The home run ball hit by New York Yankees star Aaron Judge to set the new American League record this season sold for $1.5million on Saturday via collectables marketplace Goldin.

Judge hit his 62nd home run on October 4 at Texas to break a tie with former Yankee Roger Maris, who hit 61 homers in 1961.

Cory Youmans caught Judge’s 62nd home run in the left field seats at Globe Life Field in Arlington, and turned down a $3million offer before deciding to put the ball up for auction.

The ball is the second-most expensive sold at auction behind the $3.05million paid by comic book artist Todd McFarlane for Mark McGwire’s 70th homer in 1998 when he was with the St Louis Cardinals.

"Multiple players have hit more home runs in a season, but in many people's eyes, Aaron Judge is the true record-holder," Ken Goldin, the executive chairman and founder of Goldin, told ESPN.

"The fact that this is the second-highest total ever paid for a baseball speaks to the respect that fans and collectors have for Aaron.

"That's the magic of sports – this ball didn't only change Aaron's life, it changed the life of the fan who was in the stadium that night, too.

"We're so proud to have been trusted by Cory to present this piece of history for public auction."

Judge was named the American League Most Valuable Player after batting .311 with 62 homers and 131 RBIs in 157 games.

He agreed to a nine-year, $360million contract with the Yankees earlier this month, making Judge the highest-paid position player in Major League Baseball history at $40million per season.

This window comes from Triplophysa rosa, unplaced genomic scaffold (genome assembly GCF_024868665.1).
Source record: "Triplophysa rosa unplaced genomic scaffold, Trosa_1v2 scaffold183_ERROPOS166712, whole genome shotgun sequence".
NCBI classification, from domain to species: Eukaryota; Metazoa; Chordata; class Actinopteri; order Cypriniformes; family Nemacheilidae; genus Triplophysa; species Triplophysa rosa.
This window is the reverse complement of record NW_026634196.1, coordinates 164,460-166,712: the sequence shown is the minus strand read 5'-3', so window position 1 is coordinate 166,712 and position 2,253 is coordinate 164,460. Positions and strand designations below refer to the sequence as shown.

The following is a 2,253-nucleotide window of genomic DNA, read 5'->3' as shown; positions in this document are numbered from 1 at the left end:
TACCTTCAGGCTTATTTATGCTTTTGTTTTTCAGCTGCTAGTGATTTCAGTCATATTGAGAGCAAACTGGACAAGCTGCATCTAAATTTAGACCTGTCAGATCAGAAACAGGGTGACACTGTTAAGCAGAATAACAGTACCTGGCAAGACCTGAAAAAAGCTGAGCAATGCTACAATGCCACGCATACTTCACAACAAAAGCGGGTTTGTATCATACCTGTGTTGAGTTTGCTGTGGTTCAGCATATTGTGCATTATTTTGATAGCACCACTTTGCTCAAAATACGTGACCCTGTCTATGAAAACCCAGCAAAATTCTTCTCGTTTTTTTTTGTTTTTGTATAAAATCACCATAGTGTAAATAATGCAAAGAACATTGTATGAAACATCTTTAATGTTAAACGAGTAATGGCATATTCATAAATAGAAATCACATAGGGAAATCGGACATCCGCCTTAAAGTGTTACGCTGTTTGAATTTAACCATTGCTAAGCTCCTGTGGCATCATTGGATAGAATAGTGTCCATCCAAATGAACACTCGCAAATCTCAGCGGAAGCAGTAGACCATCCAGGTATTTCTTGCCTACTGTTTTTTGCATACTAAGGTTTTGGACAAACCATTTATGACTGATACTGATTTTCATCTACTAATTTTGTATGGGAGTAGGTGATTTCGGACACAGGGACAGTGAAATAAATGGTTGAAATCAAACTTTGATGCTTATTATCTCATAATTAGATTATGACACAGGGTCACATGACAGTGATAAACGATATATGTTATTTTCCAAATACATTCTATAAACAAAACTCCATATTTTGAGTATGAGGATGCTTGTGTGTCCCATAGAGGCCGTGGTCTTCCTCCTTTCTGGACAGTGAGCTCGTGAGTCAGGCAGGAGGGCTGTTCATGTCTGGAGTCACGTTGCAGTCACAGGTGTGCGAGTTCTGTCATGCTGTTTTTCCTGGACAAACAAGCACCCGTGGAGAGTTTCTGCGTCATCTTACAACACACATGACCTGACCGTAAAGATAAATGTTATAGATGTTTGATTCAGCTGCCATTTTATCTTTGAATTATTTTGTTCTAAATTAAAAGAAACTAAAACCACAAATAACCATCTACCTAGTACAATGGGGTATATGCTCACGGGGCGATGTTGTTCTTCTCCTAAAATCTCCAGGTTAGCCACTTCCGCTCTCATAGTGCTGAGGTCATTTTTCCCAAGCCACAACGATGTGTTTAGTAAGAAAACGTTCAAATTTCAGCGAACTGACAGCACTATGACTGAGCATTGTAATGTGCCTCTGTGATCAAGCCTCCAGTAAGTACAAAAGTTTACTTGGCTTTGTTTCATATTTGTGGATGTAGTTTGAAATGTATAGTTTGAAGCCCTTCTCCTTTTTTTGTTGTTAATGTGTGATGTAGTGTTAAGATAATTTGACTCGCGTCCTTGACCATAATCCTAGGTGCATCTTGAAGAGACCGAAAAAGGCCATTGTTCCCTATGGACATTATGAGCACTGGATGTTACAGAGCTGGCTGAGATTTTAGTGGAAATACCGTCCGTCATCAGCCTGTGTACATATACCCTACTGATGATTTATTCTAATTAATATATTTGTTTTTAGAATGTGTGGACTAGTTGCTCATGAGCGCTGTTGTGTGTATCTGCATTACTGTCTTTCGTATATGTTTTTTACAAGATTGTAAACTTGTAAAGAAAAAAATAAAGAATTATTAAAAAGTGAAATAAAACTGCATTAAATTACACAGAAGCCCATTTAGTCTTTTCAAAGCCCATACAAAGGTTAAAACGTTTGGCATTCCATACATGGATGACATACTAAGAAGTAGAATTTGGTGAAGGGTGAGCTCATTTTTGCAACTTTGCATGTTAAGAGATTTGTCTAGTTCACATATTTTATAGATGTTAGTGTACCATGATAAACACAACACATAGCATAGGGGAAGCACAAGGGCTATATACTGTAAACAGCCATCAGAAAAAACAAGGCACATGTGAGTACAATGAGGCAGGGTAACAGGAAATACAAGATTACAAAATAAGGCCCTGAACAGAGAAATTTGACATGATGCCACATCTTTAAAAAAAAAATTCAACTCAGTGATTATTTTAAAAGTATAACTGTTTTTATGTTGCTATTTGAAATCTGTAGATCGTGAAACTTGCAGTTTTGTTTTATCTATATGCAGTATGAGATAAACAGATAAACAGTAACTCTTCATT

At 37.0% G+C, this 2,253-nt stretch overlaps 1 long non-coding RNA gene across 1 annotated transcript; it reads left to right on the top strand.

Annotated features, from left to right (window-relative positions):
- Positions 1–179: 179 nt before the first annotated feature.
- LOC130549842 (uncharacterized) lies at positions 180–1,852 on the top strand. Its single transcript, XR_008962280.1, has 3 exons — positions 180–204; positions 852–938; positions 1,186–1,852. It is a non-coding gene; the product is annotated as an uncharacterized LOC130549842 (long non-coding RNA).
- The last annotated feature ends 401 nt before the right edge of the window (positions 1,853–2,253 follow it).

The Chicago Cubs took the last star shortstop off the free-agent market on Saturday, agreeing to a 7-year, $177 million contract with Dansby Swanson, sources told ESPN.

The deal, which is pending a physical, includes a full no-trade clause, according to two people familiar with the negotiations.

Swanson was selected by the Arizona Diamondbacks with the No. 1 overall pick in the 2015 amateur draft, but he was traded to Atlanta in a multiplayer deal that December.

He spent each of his seven MLB seasons with the Braves, helping them to a World Series championship in 2021 after batting .248 with 27 home runs and 88 RBIs.

He followed that by hitting .277 last season with 25 homers and a career-best 96 RBIs in 162 games. Swanson made the NL All-Star team for the first time and won his first Gold Glove.

The Cubs became the latest team to snag a high-priced shortstop following the San Francisco Giants (Carlos Correa, $350 million), Philadelphia Phillies (Trea Turner, $300 million) and San Diego Padres (Xander Bogaerts, $280 million).

With Swanson added, the Cubs likely will move Nico Hoerner from shortstop to second base.

Chicago finished third in the NL Central last season but did go 40-31 in its final 71 games. Besides Swanson, the Cubs signed 2019 NL MVP Cody Bellinger to a one-year contract and added right-hander Jameson Taillon on a four-year, $68 million deal.

Swanson is a career .255 hitter with 102 homers and 411 RBIs in 827 career games.